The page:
Saturday, January 24, 2009

The Garden Tomb

So I didn’t have time to blog yesterday cause I was out having too much fun! HA! I don’t feel bad at all. We had classes in the morning and then almost the entire day off so that we could get ready to go to Egypt. I was going to do some homework but…I mean how much fun is that? And Moon had left her wallet in West Jerusalem the day before so we used that as an excuse to go play a little. We decided to go to the open market and get some dried fruit and candy and things for the Egypt trip because the food there is…well…sketchy at best. The entire city was REALLY busy because everyone was getting ready to party on Shabbat, and so it was hard to even walk through all the people, but it made things a little more interesting. After picking up some supplies and then making our way back though rapping Jewish men and awesome shopping-cart-riding-singing men…we called a taxi and came back to the center.
After dinner (which I randomly fell asleep for an hour before), I started some laundry (and may or may not have accidently flooded the room…woops…) and then went to play some games with kids from the center. Let me just say that Sardines on the Jerusalem Center grounds is way cooler than Sardines back home. About half way through the first game, I remembered my laundry and rushed down to pull it out. Only problem was they had locked the door an hour early! Anyway this is getting way too detailed, I”ll give you the summary: me, laundry room, my ipod and dancing. That’s basically how it went down – and no, I don’t know how to dance but I thought it would be cool to try, and I was alone anyway so it doesn’t really matter right? Then I spent the rest of the night running around the Center discovering some pretty cool secrets about the building, and chatting with good friends. (If you’re a JCite…no…I can’t tell you anymore secrets, it’s against the rules. Anyone else feel free to ask!)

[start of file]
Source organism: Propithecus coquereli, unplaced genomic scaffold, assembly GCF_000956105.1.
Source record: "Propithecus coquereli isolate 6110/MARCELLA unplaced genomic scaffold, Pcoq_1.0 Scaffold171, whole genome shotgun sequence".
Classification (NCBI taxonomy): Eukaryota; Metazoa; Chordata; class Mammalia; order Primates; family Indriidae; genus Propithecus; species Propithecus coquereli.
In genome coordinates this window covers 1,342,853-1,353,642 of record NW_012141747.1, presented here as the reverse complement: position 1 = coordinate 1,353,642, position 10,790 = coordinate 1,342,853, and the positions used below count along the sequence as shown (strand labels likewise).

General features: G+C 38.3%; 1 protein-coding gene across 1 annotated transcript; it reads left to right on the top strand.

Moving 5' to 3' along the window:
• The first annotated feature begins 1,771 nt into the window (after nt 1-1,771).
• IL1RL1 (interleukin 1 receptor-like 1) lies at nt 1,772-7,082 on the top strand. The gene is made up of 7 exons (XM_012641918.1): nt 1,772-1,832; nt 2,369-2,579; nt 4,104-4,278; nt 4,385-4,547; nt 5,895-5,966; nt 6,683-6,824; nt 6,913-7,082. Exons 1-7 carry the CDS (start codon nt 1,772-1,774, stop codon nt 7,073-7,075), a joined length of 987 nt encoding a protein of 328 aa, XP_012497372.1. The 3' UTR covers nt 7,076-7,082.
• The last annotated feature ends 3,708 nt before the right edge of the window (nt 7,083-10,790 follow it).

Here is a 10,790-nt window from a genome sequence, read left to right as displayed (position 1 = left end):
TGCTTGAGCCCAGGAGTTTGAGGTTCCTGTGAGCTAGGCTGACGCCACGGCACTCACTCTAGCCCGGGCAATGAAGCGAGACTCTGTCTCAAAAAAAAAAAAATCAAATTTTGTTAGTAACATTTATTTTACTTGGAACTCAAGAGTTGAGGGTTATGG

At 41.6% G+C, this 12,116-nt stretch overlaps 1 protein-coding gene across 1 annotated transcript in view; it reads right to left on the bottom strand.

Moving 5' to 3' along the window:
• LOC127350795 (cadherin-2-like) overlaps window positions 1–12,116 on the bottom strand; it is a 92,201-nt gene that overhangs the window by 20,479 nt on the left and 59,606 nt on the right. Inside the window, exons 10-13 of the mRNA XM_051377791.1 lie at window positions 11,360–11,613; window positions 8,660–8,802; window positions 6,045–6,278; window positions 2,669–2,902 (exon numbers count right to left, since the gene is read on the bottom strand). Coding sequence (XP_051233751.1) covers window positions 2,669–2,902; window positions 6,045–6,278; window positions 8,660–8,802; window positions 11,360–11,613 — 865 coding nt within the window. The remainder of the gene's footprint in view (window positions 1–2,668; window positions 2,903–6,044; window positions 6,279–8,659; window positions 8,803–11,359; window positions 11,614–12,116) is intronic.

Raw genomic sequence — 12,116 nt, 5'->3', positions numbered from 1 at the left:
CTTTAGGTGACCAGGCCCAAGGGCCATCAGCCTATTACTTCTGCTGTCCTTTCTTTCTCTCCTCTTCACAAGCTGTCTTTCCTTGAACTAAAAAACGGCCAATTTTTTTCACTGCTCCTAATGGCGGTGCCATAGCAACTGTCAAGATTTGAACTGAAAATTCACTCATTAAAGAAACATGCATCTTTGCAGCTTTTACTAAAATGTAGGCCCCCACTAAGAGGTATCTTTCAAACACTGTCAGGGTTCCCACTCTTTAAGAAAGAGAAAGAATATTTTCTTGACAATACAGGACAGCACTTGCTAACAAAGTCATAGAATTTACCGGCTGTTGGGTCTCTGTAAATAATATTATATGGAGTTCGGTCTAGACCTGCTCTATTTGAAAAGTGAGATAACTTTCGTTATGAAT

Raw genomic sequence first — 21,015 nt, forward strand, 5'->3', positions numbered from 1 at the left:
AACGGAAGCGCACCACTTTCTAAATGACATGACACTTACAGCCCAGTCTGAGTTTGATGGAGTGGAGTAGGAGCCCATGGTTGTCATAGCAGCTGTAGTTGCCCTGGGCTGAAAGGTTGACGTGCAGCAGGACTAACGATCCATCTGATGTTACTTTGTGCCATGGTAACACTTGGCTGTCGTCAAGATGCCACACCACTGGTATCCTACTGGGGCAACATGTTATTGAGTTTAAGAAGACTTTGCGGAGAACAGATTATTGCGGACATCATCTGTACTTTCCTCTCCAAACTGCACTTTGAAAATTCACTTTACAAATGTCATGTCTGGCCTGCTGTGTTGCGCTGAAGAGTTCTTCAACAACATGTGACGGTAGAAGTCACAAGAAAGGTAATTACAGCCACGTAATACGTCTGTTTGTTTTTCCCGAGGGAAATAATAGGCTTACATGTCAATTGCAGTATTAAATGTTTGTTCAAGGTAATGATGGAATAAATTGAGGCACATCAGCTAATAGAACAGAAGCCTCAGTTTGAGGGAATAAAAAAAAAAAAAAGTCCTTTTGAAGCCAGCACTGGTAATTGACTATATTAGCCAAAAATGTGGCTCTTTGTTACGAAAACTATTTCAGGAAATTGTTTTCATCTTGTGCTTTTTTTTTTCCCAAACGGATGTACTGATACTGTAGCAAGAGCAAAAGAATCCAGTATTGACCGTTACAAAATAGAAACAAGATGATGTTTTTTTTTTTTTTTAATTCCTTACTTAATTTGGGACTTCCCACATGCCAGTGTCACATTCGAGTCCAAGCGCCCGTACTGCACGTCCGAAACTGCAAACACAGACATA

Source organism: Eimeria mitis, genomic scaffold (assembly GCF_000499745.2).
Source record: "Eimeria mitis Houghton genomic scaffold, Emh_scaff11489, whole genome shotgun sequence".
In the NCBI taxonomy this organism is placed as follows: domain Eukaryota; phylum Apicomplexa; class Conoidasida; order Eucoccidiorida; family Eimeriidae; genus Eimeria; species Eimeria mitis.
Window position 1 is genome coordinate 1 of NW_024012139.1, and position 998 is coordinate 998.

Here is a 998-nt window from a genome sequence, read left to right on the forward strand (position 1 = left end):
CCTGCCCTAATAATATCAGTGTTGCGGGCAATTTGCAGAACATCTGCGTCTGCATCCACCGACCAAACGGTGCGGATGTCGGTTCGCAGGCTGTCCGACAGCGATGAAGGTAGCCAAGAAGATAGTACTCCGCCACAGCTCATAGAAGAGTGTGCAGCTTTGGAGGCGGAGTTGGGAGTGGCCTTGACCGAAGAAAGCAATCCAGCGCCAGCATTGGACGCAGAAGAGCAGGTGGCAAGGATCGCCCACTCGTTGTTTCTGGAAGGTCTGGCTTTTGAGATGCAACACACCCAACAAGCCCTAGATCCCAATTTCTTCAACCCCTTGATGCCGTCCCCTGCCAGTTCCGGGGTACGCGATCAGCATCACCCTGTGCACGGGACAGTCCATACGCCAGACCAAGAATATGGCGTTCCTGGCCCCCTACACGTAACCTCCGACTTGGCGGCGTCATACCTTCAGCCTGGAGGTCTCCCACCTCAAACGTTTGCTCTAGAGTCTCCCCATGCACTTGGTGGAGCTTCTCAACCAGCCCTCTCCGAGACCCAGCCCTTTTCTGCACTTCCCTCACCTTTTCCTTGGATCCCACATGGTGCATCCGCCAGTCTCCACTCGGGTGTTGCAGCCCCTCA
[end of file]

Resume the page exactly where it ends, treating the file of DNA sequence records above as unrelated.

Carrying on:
Today we had Church which was every bit as amazing as it always is. We got to perform I Need Thee Every Hour in sacrament meeting, and the spirit was very strong. Afterwards we all set out for the Garden Tomb, another place people believe the tomb of Christ could have been located. What I appreciated about this place as opposed to the Church of the Holy Sepulcher was that it was outside, and actually felt like it could have been the place Christ was buried. We had a guide tell us about the different parts of the Garden and Tomb area – an American Baptist preacher who had a lot of personality and flair – it was really neat to learn about everything and the evidence they have to support this place. The guide kept emphasizing, however, that it doesn’t really matter if we know the exact location of the events that transpired there or near by, what is more important is that it happened and that we have faith in how it can change our life. I realized that is how a lot of things are in this life: instead of worrying about all the little details that have only to do with mortality, we should instead worry about eternal implications of the actions of others and of ourselves. Anyway, that was a super neat experience which we ended in singing He is Risen, Christ the Lord is Risen, I Know That My Redeemer Lives, and How Great Thou Art. There were some Nigerian folks taking tours through the garden as well, and on How Great Thou Art they joined in singing, it was amazing to feel the fellowship we had with these brothers and sisters in the gospel. I’m so grateful for all these experiences!